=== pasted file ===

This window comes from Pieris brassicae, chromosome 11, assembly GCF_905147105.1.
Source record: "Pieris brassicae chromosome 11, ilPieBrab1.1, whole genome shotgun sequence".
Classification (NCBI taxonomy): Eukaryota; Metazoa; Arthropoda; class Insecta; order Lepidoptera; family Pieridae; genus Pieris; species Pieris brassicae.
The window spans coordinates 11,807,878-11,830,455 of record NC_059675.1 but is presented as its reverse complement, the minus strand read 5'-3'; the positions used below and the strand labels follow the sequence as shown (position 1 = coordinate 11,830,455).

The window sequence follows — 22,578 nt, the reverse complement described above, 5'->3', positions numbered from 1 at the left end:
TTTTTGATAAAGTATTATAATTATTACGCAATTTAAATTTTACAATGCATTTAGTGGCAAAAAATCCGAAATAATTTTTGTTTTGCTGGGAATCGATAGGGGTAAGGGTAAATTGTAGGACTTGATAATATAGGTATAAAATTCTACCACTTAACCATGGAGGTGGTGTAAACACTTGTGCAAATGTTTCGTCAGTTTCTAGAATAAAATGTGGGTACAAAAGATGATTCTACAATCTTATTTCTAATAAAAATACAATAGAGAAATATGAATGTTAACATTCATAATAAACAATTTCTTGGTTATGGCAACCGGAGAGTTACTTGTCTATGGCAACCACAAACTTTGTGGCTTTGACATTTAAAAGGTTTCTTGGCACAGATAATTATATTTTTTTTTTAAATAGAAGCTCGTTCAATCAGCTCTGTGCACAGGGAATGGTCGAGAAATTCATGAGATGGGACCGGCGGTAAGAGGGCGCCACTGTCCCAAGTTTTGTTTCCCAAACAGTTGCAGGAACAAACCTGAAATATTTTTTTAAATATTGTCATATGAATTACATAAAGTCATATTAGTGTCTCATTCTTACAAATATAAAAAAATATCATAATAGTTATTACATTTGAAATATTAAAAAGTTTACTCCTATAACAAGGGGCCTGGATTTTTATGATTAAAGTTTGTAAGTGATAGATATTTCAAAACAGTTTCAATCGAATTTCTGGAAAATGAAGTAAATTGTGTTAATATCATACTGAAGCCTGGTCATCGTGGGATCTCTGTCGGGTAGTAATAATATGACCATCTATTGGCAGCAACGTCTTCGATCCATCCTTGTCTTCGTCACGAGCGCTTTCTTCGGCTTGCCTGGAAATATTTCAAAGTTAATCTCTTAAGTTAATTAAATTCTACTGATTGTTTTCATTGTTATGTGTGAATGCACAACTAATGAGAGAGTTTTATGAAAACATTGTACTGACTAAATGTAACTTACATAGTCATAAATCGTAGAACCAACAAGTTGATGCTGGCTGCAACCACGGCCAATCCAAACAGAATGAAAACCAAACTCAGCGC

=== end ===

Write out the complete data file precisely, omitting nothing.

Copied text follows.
This window comes from Pieris brassicae, chromosome 11, assembly GCF_905147105.1.
Source record: "Pieris brassicae chromosome 11, ilPieBrab1.1, whole genome shotgun sequence".
Classification (NCBI taxonomy): Eukaryota; Metazoa; Arthropoda; class Insecta; order Lepidoptera; family Pieridae; genus Pieris; species Pieris brassicae.
The window spans coordinates 11,807,878-11,830,455 of record NC_059675.1 but is presented as its reverse complement, the minus strand read 5'-3'; the positions used below and the strand labels follow the sequence as shown (position 1 = coordinate 11,830,455).

The window sequence follows — 22,578 nt, the reverse complement described above, 5'->3', positions numbered from 1 at the left end:
TTTTTGATAAAGTATTATAATTATTACGCAATTTAAATTTTACAATGCATTTAGTGGCAAAAAATCCGAAATAATTTTTGTTTTGCTGGGAATCGATAGGGGTAAGGGTAAATTGTAGGACTTGATAATATAGGTATAAAATTCTACCACTTAACCATGGAGGTGGTGTAAACACTTGTGCAAATGTTTCGTCAGTTTCTAGAATAAAATGTGGGTACAAAAGATGATTCTACAATCTTATTTCTAATAAAAATACAATAGAGAAATATGAATGTTAACATTCATAATAAACAATTTCTTGGTTATGGCAACCGGAGAGTTACTTGTCTATGGCAACCACAAACTTTGTGGCTTTGACATTTAAAAGGTTTCTTGGCACAGATAATTATATTTTTTTTTTAAATAGAAGCTCGTTCAATCAGCTCTGTGCACAGGGAATGGTCGAGAAATTCATGAGATGGGACCGGCGGTAAGAGGGCGCCACTGTCCCAAGTTTTGTTTCCCAAACAGTTGCAGGAACAAACCTGAAATATTTTTTTAAATATTGTCATATGAATTACATAAAGTCATATTAGTGTCTCATTCTTACAAATATAAAAAAATATCATAATAGTTATTACATTTGAAATATTAAAAAGTTTACTCCTATAACAAGGGGCCTGGATTTTTATGATTAAAGTTTGTAAGTGATAGATATTTCAAAACAGTTTCAATCGAATTTCTGGAAAATGAAGTAAATTGTGTTAATATCATACTGAAGCCTGGTCATCGTGGGATCTCTGTCGGGTAGTAATAATATGACCATCTATTGGCAGCAACGTCTTCGATCCATCCTTGTCTTCGTCACGAGCGCTTTCTTCGGCTTGCCTGGAAATATTTCAAAGTTAATCTCTTAAGTTAATTAAATTCTACTGATTGTTTTCATTGTTATGTGTGAATGCACAACTAATGAGAGAGTTTTATGAAAACATTGTACTGACTAAATGTAACTTACATAGTCATAAATCGTAGAACCAACAAGTTGATGCTGGCTGCAACCACGGCCAATCCAAACAGAATGAAAACCAAACTCAGCGC